C.A.G.E. stands for "Citizens Against Graffiti Everywhere." Although it is a fairly new organization, it is very vigorous. It's comprised of more than 35 civic groups, and growing daily.Together, working with various levels of government agencies, the members fight graffiti with a long-term strategic plan involving education - particularly education of youth--graffiti removal, paint-overs and removal of illegally posted commercial signs. C.A.G.E. members have witnessed the gradual deterioration of the appearance and quality of life of their communities with the onset of graffiti vandalism and rampant illegal posting of signs. They have tried by reasoning to abate the practices. The perpetrators have been so "in their faces" that they decided to confront these enemies of our communities. Thus C.A.G.E. was born.C.A.G.E. has room for everyone... one way or another. Those who want to cooperate can report graffiti or illegal posting in progress to "911" or illegal posting to "311"; photograph and identify location of graffiti for use by police, volunteer to help C.A.G.E.in your neighborhood, or donate money to help C.A.G.E. buy supplies. If you are interested in learning more, contact C.A.G.E., P.O. Box 300471, JFK Airport, Jamaica, N.Y. 11430. We hope you will want to join. Those who still want to be "in the face" of our communities and law enforcement will have the opportunity to find out what the results of their lack of cooperation are... from the inside of a law enforcement "cage." Be warned. C.A.G.E. would rather prevent trouble for anyone. Graffiti is a crime. Graffiti is not art. Graffiti is vandalism. Art that is commissioned (such as paintings or murals) is not graffiti. Unfortunately, experimental "free walls" for graffiti did not work. They only heightened the appetites of graffiti proponents who broke their agreement to limit their graffiti to assigned locations only. On Feb. 2, at a meeting with officers from the 112th Precinct in Forest Hills, members of C.A.G.E. learned that those officers work with high school representatives who can recommend good students who are willing and anxious to earn community service credit that will be beneficial for them when they want to apply for college. They told us they have never had any problem getting volunteer public or private high school students to help with graffiti cleanup projects. As our officers in southeast Queens have also told us, even hard, sometimes dirty work can be fun and be satisfying when everyone working together is respectful of each other and of their common goal. Elimination of graffiti and illegal posting of signs is a must...not only in our area but worldwide. Yes, it has become a worldwide problem and these arrogant vandals consider no place sacrosanct. As a result, laws that had been relevant have now been upgraded to more properly increase punishment for the crimes. District Attorney Richard Brown has given C.A.G.E. his assurance that his office is ready and anxious to cooperate in every way possible. Mayor Mike Bloomberg and Borough President Helen Marshall along with many other elected officials have been very outspoken against those who have chosen to trash our communities. We thank each and every one of them for their support. We particularly thank our NYPD for their hard work. Now that graffiti and illegal signage have become such a prominent target for arrests, every officer is anxious to make one of these arrests, which are always challenging. Graffiti writers are aware they are criminals. Graffiti is the "newspaper" of gangs. Gangs are dangerous to everyone, even their members. They cannot be allowed to grow. Know what your children are doing and with whom. Encourage them to participate in positive activities such as anti-graffiti cleanups and the anti-graffiti writing and art contest for students in grades K-12. They are invited to interpret the theme "Graffiti hurts" or "Why graffiti is bad for my neighborhood." For specifics, contact your school.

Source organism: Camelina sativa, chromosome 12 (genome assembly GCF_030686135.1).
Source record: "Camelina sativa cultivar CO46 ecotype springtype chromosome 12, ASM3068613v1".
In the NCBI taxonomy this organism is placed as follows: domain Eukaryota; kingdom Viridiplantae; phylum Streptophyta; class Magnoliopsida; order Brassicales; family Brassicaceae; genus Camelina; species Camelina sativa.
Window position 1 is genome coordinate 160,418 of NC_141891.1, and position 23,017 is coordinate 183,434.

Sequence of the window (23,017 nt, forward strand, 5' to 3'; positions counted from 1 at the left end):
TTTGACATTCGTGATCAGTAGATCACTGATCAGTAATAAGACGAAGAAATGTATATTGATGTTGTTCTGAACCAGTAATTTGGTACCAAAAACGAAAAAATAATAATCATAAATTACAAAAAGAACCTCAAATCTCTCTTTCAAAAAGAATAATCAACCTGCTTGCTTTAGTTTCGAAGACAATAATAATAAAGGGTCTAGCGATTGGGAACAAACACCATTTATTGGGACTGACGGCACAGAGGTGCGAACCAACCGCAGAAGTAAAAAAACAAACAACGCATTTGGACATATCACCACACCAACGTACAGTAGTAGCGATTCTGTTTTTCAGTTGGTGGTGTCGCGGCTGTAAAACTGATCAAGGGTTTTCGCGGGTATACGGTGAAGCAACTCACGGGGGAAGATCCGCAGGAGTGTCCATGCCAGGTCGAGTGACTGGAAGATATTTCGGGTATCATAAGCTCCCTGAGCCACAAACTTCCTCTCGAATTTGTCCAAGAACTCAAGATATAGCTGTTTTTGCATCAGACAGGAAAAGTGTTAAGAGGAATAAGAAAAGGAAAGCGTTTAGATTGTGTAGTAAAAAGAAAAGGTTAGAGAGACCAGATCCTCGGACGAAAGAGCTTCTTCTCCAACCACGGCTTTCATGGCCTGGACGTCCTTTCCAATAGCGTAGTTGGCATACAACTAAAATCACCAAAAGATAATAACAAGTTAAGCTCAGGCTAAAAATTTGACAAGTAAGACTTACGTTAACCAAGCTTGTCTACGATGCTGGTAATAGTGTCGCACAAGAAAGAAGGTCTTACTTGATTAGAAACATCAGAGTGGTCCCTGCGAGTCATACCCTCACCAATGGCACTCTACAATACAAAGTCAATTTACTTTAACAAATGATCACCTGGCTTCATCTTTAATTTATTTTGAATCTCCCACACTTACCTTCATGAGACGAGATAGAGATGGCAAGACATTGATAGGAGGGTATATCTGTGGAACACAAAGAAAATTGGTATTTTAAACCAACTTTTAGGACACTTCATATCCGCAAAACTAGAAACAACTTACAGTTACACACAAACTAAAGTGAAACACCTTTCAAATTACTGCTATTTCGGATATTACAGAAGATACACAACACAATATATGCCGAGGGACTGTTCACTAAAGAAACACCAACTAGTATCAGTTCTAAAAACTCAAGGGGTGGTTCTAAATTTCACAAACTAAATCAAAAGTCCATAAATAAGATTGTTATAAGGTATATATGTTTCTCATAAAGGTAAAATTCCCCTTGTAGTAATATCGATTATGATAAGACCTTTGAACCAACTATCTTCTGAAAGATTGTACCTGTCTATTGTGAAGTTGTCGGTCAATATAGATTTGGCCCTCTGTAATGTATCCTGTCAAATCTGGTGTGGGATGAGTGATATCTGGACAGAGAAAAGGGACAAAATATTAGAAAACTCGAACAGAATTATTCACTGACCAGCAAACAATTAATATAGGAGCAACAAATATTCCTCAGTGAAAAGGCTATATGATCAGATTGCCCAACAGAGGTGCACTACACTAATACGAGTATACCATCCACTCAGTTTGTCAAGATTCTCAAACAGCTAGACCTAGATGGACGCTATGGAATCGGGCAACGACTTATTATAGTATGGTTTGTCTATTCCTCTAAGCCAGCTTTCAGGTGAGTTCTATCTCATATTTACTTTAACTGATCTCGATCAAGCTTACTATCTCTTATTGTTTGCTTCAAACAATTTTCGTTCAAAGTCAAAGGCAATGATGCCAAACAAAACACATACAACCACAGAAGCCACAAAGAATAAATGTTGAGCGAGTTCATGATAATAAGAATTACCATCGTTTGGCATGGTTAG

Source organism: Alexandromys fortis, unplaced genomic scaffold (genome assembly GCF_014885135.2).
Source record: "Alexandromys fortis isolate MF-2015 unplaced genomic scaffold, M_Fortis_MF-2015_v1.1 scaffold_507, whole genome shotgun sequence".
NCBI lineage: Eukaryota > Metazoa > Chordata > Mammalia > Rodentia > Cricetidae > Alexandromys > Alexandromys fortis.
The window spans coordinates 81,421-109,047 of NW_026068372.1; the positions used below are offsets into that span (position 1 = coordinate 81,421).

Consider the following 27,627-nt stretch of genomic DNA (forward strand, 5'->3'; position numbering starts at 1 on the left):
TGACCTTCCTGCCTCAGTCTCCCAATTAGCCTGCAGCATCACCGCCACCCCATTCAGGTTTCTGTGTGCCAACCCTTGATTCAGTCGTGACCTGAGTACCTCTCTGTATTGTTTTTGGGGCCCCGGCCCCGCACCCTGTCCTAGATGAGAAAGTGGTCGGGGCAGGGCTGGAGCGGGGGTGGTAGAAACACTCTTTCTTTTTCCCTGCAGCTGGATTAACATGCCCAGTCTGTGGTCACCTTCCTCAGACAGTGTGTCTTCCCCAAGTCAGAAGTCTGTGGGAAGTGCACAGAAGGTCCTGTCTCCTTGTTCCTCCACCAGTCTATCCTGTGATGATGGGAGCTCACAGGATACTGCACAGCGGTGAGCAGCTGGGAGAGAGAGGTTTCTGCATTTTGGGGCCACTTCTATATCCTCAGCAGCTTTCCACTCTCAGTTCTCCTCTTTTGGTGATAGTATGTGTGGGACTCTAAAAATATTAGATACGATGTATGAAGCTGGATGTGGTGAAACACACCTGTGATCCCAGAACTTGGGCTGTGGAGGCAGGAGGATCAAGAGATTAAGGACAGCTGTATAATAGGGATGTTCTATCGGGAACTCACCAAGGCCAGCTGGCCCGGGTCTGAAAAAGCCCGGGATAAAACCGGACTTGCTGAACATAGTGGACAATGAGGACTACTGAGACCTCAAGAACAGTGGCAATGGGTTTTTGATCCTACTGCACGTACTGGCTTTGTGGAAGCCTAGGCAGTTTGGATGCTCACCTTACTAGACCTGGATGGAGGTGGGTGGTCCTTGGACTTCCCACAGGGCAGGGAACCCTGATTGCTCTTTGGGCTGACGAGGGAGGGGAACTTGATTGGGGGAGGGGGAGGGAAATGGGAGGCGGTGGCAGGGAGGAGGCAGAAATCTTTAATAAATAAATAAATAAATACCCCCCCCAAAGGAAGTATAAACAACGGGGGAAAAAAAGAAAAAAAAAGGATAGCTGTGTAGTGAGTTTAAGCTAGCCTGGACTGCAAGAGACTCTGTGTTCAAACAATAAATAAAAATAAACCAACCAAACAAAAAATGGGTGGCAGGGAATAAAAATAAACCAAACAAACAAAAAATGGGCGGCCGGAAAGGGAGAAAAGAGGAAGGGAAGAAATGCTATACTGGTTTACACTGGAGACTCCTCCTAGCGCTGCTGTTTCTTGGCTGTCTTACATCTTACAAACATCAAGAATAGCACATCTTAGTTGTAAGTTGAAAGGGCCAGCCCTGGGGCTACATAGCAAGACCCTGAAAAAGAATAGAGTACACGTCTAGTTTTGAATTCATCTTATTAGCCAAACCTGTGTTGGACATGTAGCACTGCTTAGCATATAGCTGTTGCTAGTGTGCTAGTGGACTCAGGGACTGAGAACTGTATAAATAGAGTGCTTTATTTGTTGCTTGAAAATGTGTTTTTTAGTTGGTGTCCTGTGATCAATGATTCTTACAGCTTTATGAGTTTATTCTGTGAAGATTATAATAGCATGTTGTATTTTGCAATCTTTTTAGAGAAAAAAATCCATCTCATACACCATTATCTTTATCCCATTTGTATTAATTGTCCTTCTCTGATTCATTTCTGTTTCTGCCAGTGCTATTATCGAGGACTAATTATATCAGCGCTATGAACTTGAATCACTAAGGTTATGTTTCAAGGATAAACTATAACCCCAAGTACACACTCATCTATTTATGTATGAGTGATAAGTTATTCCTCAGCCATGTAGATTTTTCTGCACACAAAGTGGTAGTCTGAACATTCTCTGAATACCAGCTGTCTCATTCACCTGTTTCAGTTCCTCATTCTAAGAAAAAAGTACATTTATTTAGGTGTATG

©2006 Community News Group
By submitting this comment, you agree to the following terms:
You agree that you, and not TimesLedger.com or its affiliates, are fully responsible for the content that you post. You agree not to post any abusive, obscene, vulgar, slanderous, hateful, threatening or sexually-oriented material or any material that may violate applicable law; doing so may lead to the removal of your post and to your being permanently banned from posting to the site. You grant to TimesLedger.com the royalty-free, irrevocable, perpetual and fully sublicensable license to use, reproduce, modify, adapt, publish, translate, create derivative works from, distribute, perform and display such content in whole or in part world-wide and to incorporate it in other works in any form, media or technology now known or later developed.